It’s safe to say that since reading the book, I’ve been searching for purple or other “odd”- colored vegetables — orange cauliflower, purple kale and of course, purple potatoes. So you can imagine my excitement when I came across purple sweet potatoes at Whole Foods (seriously, it was embarrassing — people were staring). But check these things out (!):

purple_sweet_potato

Purple potatoes are the most gorgeous, jewel-tone shade of purple. While the USDA does not provide nutrition information for this variety, according to Stokes Foods, purple sweet potatoes contain 4 grams fiber per 4 oz (medium-size potato), along with 2 g protein and 20 percent daily value of vitamin C (making them an excellent source of the vitamin). They are so delicious, with a creamy, dense texture, that all you really need to do with them is bake them, add a little grass-fed butter or coconut oil and sprinkle with cinnamon. They would also be wonderful roasted with other vegetables such as cauliflower and carrots, with fresh rosemary.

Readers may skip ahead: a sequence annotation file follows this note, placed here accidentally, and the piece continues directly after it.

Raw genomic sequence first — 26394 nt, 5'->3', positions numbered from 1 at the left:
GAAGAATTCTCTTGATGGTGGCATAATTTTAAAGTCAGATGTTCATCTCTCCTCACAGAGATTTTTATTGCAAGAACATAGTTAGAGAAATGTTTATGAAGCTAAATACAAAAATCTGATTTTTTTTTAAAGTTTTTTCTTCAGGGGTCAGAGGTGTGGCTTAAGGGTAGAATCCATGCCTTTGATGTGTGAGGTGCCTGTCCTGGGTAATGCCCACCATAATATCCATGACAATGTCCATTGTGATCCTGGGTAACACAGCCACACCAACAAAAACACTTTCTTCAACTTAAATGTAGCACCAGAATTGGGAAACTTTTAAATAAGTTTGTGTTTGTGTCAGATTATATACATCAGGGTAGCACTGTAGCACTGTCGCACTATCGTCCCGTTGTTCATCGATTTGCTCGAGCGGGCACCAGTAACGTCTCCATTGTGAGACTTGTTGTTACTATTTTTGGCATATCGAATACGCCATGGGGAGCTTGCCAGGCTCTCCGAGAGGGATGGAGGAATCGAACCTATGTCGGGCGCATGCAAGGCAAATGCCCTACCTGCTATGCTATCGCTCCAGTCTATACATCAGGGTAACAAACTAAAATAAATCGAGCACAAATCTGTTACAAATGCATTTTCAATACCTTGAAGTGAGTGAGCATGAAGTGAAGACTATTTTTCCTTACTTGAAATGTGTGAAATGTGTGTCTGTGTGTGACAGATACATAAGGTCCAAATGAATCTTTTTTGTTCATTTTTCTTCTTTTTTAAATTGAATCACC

Another, more common purple vegetable to which I’ve taken a fancy is purple (technically red, but it looks purple to me) cabbage. Purple cabbage is — you guessed it — a source of anthocyanins. It also provides vitamins A, C and K, fiber and potassium, all for minimal calories (less than 25 calories for a cup of shredded red cabbage). Nutritionally, it’s a star. However, many people are turned off by it’s bitterness. So, when preparing cabbage, you may need to give it a little extra lovin.